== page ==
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P&G sheds premium tag; to target masses like rival HUL

Having set up its India operations way back in 1930, the 89-year-old Hindustan Unilever is a deeply entrenched Rs 37,000 crore business, while P&G entered the Indian shores only in 1989

twitter-logoAjita Shashidhar | November 14, 2019 | Updated 17:16 IST
P&G sheds premium tag; to target masses like rival HUL
(Photo: Reuters)

The battle for supremacy between consumer giants P&G and Unilever is well known across the globe. With a range of offerings across home care, personal care and food, the two FMCG majors have always tried to prevail over one another. However, their story in the Indian subcontinent has not been one of neck-and-neck rivalry.

Having set up its India operations way back in 1930, the 89-year-old Hindustan Unilever is a deeply entrenched Rs 37,000 crore business, while P&G entered the Indian shores only in 1989.

The Cincinati-headquartered FMCG major saw more value in servicing the premium masses with its brands such as Ariel, Pantene and Head and Shoulders, while the Unilever brands, Surf, Lifebuoy and Clinic Plus were already household names.

Now, a Rs 10,000 crore entity, P&G India does have market share dominance in categories such as Whisper sanitary napkins, Vicks and Pampers. However, the company has had a bumpy journey in India, where it made losses for several years.

The premium positioning didn't give the company the desired returns and its products (Pantene, Head & Shoulder and Ariel) were more an urban, modern trade phenomena.

P&G, which has three legal entities in India - P&G Homecare, P&G Hygiene and Healthcare (listed entity) and Gillette India (listed entity) - has significantly changed its style of doing business in the country over the last couple of years.

Most importantly, it has shed its premium focus and has not just come with a slew of India-specific launches, it has also significantly deepened its reach by distributing to over seven million outlets unlike earlier, when its products were available in just about two-three million outlets.

After all, 88 per cent of India's retail business comes from the 12-million strong network of mom and pop stores that dot the country and to achieve scale one has to be present there.

"Earlier, premium products such as Pantene shampoo and Ariel detergent were not available in our village but the distributor has started coming for the last one year," says Yogesh Khanpara, owner of a kirana store in Lasangaon, a village 65 kilometres away from Nashik in Maharashtra.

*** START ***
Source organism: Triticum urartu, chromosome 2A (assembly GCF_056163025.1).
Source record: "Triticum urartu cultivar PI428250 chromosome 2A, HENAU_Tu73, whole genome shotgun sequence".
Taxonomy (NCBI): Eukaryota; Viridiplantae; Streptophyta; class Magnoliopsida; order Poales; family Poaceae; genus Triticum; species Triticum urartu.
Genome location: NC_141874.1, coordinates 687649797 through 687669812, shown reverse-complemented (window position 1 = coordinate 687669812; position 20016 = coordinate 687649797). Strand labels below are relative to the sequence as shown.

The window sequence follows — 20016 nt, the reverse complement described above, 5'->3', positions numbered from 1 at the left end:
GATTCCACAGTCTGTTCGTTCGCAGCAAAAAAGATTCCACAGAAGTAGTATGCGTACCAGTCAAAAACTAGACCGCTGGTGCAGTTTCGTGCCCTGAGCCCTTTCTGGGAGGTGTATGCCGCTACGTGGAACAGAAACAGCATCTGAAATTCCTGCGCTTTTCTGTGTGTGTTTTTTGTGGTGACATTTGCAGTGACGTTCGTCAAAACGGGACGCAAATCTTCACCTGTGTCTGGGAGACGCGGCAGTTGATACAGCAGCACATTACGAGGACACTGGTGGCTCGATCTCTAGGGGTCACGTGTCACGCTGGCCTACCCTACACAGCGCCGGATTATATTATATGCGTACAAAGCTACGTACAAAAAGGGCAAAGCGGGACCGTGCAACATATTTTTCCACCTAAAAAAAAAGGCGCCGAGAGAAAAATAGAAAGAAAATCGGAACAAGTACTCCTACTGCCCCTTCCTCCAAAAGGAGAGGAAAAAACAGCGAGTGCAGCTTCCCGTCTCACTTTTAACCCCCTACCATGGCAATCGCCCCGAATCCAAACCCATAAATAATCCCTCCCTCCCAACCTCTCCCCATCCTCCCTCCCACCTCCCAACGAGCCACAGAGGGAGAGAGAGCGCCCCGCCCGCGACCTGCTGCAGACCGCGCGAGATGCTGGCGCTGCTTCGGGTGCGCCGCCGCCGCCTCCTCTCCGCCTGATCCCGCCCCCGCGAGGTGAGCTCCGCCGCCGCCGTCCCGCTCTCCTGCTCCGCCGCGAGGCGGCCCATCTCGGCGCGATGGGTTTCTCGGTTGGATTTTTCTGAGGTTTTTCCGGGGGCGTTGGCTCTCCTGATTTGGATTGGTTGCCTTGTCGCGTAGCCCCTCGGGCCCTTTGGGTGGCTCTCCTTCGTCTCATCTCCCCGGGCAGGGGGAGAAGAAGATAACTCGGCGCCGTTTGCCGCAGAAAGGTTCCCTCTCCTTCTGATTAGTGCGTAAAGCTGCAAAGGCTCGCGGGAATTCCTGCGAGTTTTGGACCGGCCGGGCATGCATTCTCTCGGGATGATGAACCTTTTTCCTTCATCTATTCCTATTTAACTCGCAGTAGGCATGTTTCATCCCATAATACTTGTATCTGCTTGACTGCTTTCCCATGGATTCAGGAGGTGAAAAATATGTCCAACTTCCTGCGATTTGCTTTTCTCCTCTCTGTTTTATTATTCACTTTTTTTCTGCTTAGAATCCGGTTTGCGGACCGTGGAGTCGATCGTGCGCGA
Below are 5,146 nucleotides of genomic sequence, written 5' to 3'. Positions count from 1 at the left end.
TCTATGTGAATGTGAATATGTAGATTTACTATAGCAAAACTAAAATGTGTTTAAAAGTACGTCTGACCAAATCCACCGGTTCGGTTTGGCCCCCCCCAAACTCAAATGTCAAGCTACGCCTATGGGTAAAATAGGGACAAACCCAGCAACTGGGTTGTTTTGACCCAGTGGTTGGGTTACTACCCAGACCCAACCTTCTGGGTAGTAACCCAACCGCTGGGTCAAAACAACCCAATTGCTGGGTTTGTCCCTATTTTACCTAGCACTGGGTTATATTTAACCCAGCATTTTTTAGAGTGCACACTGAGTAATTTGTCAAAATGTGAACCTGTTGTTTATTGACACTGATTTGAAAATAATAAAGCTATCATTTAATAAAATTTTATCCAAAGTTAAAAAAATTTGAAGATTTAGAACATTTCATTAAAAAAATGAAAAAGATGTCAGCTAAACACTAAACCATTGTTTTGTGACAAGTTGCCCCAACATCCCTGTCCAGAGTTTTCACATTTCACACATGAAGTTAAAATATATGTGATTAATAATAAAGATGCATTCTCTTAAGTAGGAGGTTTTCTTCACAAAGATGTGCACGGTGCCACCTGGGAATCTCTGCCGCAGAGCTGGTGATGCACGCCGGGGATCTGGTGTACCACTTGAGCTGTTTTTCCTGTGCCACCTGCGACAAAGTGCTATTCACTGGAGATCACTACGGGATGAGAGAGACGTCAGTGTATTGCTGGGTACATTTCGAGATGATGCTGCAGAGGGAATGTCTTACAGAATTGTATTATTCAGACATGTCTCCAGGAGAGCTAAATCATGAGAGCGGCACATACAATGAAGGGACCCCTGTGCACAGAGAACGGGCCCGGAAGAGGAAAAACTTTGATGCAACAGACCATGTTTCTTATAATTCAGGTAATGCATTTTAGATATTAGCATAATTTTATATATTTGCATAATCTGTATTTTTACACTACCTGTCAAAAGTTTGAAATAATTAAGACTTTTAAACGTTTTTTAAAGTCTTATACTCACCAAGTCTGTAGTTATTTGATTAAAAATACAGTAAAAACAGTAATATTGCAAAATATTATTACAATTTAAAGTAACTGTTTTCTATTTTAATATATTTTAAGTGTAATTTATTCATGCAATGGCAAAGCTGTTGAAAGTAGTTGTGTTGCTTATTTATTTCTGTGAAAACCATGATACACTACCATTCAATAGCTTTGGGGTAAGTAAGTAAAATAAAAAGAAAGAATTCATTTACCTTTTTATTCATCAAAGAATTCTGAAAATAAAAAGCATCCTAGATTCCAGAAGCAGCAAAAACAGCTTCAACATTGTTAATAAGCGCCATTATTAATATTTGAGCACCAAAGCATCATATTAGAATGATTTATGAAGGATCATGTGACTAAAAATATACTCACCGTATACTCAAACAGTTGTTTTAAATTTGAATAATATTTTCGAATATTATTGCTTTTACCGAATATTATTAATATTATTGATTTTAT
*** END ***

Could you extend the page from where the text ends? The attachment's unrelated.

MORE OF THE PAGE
Khanpara says that there are takers for the Rs 4 sachet of Pantene shampoo. He says consumers use Pantene on days they have to dress up for an occasion, while on other days they prefer the Re 1 Clinic Plus (HUL product) shampoo.

The company has launched India-specific variants such as Whisper Choice Aloe Vera Freshness, Pampers Premium Care and Gillette Mach 3 Start razors. In fact, the Rs-25 pack of Pampers which contains two diapers is quite popular in tier 2-3 and even in semi-urban markets. Pampers, says, a senior retail expert, has literally wiped out other diaper brands such as Huggies from the market.

P&G India's recent aggression clearly reflects in its growth. Its listed entity P&G Hygiene and Healthcare witnessed a revenue growth of 20 per cent in the fiscal year 2018-19, from Rs 2455.3 crore to Rs 2946.5 crore.

The profitability increased by 11.9 per cent as opposed to a loss in the previous fiscal. The cut in corporate tax will also help in improving P&G's profitability.

While HUL continues to be far ahead in the race, P&G has succeeded in securing a strong number two position in categories such as detergent and shampoo where it competes with HUL," points out Abneesh Roy, Executive Vice-President, Institutional Equities Research, Edelweiss Securities.

Roy believes that a large part of the losses was due to price cuts the company did last year in categories such as detergents. "They have realised that price cuts are not sustainable. They are instead investing on product development and distribution which is more long-term," adds Roy.

A senior retail expert, however, says that the innovation speed over the last couple of years seems to have lost momentum. "Though P&G has succeeded in protecting its core categories such as detergents and sanitary napkins, HUL is clearly ahead of the curve by innovating more aggressively in new-age categories such as liquid detergents and body washes.

P&G has benefitted in the last one year, but their next pipeline of innovation isn't visible to us," he says.

P&G ($67.6 billion) globally is bigger than Unilever ($61.48 billion), but still has a long way before it can call itself a cut throat competitor of HUL. However, the company over the past few years has definitely been making the right moves.

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